Cadiz may pose some challenges in terms of getting there from Malaga, but it unquestionably justifies the effort.
Situated on the Atlantic coast, this ancient port city offers a distinct atmosphere and a slightly cooler climate compared to the Mediterranean region of Andalucía.
While the province of Cadiz is renowned for housing some of the finest beaches in Andalucía, even the city beaches attract a significant number of visitors. People are drawn to the pristine, white sands and the picturesque views of the historic city centre, which includes the waterfront cathedral with its 18th-century baroque and neoclassical architecture.
The oldest continuously inhabited city in Spain
Founded by the Phoenicians in 1100 BC, Cadiz holds the distinction of being the oldest continuously inhabited city in Spain and one of the oldest in Western Europe. In the 16th century, it flourished as a bustling hub for exploration and trade. Notably, one of Christopher Columbus’ four voyages to the New World set sail from Cadiz on 24th September 1493. Consequently, the city enjoyed a virtual monopoly on trade with the Americas until 1778.
To this day, Cadiz remains Spain’s largest port and serves as a significant base for the Spanish Navy. The Bay of Cadiz, spanned by the impressive La Pepa bridge connecting Cadiz city to Puerto Real, bustles with maritime activity and serves as a prominent sight upon entering the city.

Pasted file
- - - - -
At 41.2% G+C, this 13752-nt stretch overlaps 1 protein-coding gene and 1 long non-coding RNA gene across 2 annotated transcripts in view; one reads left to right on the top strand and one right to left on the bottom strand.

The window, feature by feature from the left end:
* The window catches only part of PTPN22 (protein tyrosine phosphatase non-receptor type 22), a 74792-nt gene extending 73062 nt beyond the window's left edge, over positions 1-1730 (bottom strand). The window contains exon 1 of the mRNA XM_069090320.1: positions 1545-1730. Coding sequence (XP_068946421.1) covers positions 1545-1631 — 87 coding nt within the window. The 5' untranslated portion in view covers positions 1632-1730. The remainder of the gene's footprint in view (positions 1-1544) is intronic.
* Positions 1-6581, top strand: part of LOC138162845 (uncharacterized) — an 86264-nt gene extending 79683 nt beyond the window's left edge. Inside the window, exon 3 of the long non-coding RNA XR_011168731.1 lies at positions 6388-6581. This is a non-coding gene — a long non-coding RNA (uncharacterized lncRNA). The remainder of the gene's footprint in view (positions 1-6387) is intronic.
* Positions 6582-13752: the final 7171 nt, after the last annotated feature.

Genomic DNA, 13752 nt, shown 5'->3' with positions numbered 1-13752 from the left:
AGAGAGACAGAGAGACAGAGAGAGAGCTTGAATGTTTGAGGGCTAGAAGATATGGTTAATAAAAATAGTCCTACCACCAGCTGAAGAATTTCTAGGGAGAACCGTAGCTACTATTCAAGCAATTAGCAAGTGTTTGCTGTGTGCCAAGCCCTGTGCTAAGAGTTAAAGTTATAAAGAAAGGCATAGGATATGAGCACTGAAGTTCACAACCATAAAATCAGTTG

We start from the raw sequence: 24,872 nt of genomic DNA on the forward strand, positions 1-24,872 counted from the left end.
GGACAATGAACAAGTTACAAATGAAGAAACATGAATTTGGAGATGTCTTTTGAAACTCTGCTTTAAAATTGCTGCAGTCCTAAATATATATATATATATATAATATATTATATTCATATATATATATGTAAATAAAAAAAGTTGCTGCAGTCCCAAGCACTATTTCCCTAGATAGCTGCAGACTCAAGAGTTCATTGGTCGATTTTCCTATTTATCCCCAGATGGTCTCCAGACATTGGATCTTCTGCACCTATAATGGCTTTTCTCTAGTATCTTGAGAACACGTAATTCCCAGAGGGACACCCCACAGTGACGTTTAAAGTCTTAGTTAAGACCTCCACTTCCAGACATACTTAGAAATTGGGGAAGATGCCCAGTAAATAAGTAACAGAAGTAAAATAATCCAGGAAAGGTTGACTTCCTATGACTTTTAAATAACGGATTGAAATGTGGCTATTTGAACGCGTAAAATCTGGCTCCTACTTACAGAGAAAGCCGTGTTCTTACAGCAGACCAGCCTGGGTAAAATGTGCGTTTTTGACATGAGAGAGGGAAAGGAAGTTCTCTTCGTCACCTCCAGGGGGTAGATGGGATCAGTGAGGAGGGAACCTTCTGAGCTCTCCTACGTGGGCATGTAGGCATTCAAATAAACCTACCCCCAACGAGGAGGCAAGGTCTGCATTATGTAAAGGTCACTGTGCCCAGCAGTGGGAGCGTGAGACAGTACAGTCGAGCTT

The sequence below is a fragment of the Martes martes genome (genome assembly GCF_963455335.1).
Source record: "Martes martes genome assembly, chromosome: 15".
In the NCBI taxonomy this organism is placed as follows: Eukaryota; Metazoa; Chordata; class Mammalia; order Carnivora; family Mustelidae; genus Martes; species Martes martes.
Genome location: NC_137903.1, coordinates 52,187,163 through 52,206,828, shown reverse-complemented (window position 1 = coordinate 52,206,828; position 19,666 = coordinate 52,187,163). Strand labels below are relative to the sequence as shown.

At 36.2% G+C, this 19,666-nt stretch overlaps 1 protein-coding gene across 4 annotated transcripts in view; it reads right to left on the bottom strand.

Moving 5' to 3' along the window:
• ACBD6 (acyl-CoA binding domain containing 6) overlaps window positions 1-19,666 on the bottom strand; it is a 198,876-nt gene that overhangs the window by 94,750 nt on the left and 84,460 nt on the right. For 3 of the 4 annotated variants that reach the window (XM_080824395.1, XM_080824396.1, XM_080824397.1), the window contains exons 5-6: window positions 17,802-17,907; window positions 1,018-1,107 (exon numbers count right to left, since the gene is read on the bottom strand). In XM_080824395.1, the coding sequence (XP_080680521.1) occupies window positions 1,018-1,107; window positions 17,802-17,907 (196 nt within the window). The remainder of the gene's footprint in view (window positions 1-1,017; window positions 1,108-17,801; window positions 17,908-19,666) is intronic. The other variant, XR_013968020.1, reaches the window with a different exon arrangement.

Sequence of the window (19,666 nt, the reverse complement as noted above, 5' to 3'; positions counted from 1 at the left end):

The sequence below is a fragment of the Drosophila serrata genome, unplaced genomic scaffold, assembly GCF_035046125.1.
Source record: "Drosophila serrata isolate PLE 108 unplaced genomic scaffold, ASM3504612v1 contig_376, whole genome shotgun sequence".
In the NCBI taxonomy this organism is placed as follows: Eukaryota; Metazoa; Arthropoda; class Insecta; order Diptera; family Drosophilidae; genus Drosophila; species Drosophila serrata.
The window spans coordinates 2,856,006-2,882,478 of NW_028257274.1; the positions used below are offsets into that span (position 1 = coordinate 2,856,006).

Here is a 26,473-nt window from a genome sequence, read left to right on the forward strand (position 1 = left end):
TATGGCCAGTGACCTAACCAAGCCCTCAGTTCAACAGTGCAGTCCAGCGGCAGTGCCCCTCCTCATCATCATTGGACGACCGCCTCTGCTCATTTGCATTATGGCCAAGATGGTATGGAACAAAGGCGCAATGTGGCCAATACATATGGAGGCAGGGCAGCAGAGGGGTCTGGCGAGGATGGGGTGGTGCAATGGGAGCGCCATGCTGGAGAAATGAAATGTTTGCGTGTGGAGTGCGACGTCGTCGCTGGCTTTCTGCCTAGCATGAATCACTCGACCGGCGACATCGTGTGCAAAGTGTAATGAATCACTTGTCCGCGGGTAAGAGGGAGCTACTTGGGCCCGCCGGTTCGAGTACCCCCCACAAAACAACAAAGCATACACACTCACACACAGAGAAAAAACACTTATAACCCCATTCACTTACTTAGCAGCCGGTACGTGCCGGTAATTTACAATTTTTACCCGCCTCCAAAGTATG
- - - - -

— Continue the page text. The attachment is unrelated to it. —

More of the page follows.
However, aside from its maritime significance, one of the main attractions of Cadiz is its annual Carnival, which rivals the fame of Rio de Janeiro’s carnival. This extravagant 11-day street celebration attracts revellers from all corners of Spain and beyond.
Traditionally taking place in February (though dates may vary), it stands as the highlight of the city’s year, with months of preparation dedicated to accommodating the influx of visitors.
Fancy dress or some form of costume is nearly obligatory during the Carnival, particularly on the first Saturday and during the two main parades: La Gran Cabalgata and La Cabalgata del Humor.
The event captivates locals and tourists alike, creating an atmosphere of unbridled joy and festivity throughout the city.
A complicated trip from Malaga
Getting to Cadiz from Malaga involves either a three-hour journey by road (via either Seville or Gibraltar) or a rather complex journey by train which takes approximately five hours, with three changes.
Daryl is the co-founder of Malaga Guru. He is a copywriter, editor and translator who moved to Malaga a decade ago having first fallen in love with the city on his Erasmus year. After working for many years at local expat newspaper SUR in English, Daryl gained expert knowledge in life from the perspective of foreign residents and decided to co-found this site in 2016.